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The National Cyber Security Center (NCSC) is advising the UK telecommunications sector to avoid the use of equipment and services from ZTE in China.
NCSC technical director Ian Levy has written to telecommunications organisations to set out technical advice regarding the potential use equipment and services from the Chinese state-owned enterprise.
“It is entirely appropriate and part of NCSC’s duty to highlight potential risks to the UK’s national security and provide advice based on our technical expertise,” said Levy.
“NCSC assess that the national security risks arising from the use of ZTE equipment or services in the context of the existing UK telecommunications infrastructure cannot be mitigated.”
The NCSC letter states that new Chinese laws allow the state to exert influence over companies and individuals, with “wide ranging powers of compulsion”, according to The Financial Times.
The letter goes on to say that: “mitigating the risk of external interference with equipment supplied by a particular vendor depends in significant part on telecommunications equipment being present from other vendors who are not subject to the same risk of external interference.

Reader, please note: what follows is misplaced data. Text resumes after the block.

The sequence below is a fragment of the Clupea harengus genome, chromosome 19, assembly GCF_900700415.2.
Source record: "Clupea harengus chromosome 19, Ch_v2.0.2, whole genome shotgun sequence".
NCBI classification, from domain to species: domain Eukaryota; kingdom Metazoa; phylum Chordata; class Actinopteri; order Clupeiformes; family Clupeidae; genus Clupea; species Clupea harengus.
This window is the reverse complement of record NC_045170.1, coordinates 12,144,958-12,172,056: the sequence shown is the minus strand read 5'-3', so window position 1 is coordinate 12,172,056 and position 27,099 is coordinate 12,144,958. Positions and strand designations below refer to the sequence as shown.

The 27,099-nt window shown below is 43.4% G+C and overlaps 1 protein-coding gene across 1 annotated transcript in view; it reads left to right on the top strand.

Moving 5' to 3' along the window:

“The UK telecommunications network already contains a significant amount of equipment supplied by Huawei, also a Chinese equipment manufacturer. Adding in new equipment and services from another Chinese supplier would render our existing mitigations ineffective.”
The NCSC said it would be “impossible” to manage risks to the telecommunications sector if ZTE equipment was deployed at scale and that using ZTE equipment and services would have a “long term negative effect” on the security of the UK.
“The result would be an unacceptable national security risk to the UK telecoms infrastructure environment,” said Levy.
As far back as October 2012, a US Congress committee report warned that Huawei and ZTE posed a threat to national security.
The latest NCSC warning about ZTE coincides with the announcement of a seven-year ban on US companies selling products and services to ZTE due to its alleged failure to act against personnel who sold sensitive US technology to Iran and North Korea, according to The Guardian.
In March, ZTE agreed to pay $1.2bn in fines after it pleaded guilty to criminal charges of violating US sanctions on North Korea and Iran, which the NCSC said was a “relevant factor” in its decision.
ZTE works with BT in a research partnership, but BT said that did not mean it would lead to a commercial deployment of its technology in the UK.
“BT takes the security of the UK’s critical national infrastructure very seriously and has a robust testing regime in place to ensure that the equipment from all suppliers used in our network remains secure,” BT said in a statement.
The ZTE warning also coincides with a joint alert issued by the NCSC and US cyber authorities warning of global compromises of networking equipment by the Russian government and urging all operators of such equipment to apply appropriate mitigations.